- Flexible access to your cash: Since it works much like a basic checking account, a call deposit account usually gives you the freedom to use your money whenever you need it. This helps if you need to make several transactions that might otherwise be limited and avoids hassles that come with CDs.
- Ability to earn interest: Call deposit accounts give you the flexibility of standard checking and the benefit of interest. Interest rates vary by bank, so make sure you shop around to find the best rate.
- Minimum deposit and balance requirements: Some banks set minimums for how much you first deposit and how much you need to keep in your account to earn interest. Not maintaining the minimum balance could mean a monthly maintenance fee, too.
- Account fees: Like other types of bank accounts, you can face fees for a variety of reasons such as using an out-of-network ATM, writing bounced checks, or not meeting minimum balance requirements.
Call Deposit Account vs. Time Deposit Account
Call deposit accounts contrast with time deposit accounts, also known as certificates of deposit (CDs). While call deposits don’t have a maturity date, CDs commonly have a maturity of anywhere from weeks to months or years. You usually need to invest a minimum amount in a CD and can’t add to it like you could with a call deposit account.
Both CDs and interest-earning checking accounts qualify for the $250,000 of coverage through the Federal Deposit Insurance Corporation.
A CD offers the benefit of interest that may be higher than with a call deposit account. The rate may also be either fixed or variable. Since the bank intends for you not to withdraw funds from your CD until the end date, you’ll usually pay a penalty in the form of forfeited interest for early withdrawals. These features mean that CDs offer less liquidity and flexibility than call deposit accounts.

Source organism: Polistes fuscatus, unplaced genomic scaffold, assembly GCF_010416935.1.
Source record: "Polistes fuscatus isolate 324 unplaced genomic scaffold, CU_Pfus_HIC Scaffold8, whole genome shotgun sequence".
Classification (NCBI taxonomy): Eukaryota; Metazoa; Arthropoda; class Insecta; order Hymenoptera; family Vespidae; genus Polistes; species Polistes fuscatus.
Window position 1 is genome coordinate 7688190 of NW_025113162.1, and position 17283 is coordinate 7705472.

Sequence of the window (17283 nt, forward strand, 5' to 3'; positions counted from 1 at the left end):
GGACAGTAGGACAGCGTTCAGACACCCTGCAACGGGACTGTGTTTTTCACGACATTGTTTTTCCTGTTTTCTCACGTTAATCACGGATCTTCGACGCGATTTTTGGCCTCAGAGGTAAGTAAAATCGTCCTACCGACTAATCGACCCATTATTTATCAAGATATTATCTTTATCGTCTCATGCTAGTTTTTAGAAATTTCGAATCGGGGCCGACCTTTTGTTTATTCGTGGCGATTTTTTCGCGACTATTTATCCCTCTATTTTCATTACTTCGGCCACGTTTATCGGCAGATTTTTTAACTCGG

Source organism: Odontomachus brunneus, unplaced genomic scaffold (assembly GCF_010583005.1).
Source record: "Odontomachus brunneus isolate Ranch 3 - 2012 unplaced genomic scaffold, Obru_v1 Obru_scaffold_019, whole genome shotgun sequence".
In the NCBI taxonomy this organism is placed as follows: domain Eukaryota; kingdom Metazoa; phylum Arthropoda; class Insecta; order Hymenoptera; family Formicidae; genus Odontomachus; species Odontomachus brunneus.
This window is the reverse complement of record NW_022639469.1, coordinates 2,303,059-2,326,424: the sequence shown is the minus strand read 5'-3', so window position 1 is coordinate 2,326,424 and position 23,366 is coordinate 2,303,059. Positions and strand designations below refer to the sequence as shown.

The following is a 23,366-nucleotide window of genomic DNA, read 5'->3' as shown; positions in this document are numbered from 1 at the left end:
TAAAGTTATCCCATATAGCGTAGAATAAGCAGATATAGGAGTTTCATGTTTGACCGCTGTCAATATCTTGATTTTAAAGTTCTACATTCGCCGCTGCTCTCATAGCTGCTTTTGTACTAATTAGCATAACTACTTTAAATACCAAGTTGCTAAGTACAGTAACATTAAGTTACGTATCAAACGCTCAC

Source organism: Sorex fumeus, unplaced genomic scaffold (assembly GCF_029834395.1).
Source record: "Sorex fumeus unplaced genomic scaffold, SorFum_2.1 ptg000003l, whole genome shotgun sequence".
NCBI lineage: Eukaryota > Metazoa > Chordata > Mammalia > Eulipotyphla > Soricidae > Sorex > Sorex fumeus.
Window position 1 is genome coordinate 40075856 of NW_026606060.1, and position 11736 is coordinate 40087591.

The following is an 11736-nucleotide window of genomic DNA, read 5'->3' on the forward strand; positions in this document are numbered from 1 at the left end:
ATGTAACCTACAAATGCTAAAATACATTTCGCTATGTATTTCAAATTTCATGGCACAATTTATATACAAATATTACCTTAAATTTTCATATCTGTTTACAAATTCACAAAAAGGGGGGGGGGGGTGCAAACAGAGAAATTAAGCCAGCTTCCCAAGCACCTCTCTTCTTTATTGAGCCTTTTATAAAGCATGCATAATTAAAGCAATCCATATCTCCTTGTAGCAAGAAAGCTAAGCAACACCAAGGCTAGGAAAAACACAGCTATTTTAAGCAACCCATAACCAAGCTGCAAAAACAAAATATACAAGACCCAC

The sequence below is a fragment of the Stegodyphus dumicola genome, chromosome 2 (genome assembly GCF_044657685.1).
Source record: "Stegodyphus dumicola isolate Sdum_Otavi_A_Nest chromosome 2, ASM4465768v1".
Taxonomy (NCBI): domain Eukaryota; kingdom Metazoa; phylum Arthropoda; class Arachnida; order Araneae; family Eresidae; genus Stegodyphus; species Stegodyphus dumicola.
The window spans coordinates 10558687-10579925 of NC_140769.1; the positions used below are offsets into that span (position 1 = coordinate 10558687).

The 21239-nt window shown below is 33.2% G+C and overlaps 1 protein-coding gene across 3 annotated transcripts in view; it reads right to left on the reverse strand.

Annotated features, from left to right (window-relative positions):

|Call Deposit Account||Time Deposit Account|
|High liquidity||Less liquidity|
|Has no set maturity date||Usually has set maturity date|
|Variable interest rate||Fixed or variable interest rate|
|Can make additional deposits||Usually can’t make additional deposits|
How To Get a Call Deposit Account
You can usually find call deposit accounts such as advantage checking accounts through banks and credit unions. However, you may consult international banks if you’re interested in investing in foreign currencies.
Your chosen bank may allow you to apply for the call deposit account online, or you might need to visit a branch. You’ll have to provide identification and you may need to provide an initial deposit.
- Call deposit accounts—often available as interest-earning checking accounts in the U.S.—offer interest like with a savings account and convenient access like with a standard checking account.
- Some call deposit accounts feature the ability to invest money in different currencies.
- While you often don’t have to give your financial institution advance notice, international banks may require it for all or certain withdrawals from call deposit accounts.
- Call deposit accounts can have minimum deposit and balance requirements and fees, but they offer perks like high liquidity, interest, and multiple currency options.
- A time deposit account, or certificate of deposit, contrasts with call deposit accounts since they have a set term, less liquidity, early withdrawal penalties, and usually allow for just one deposit.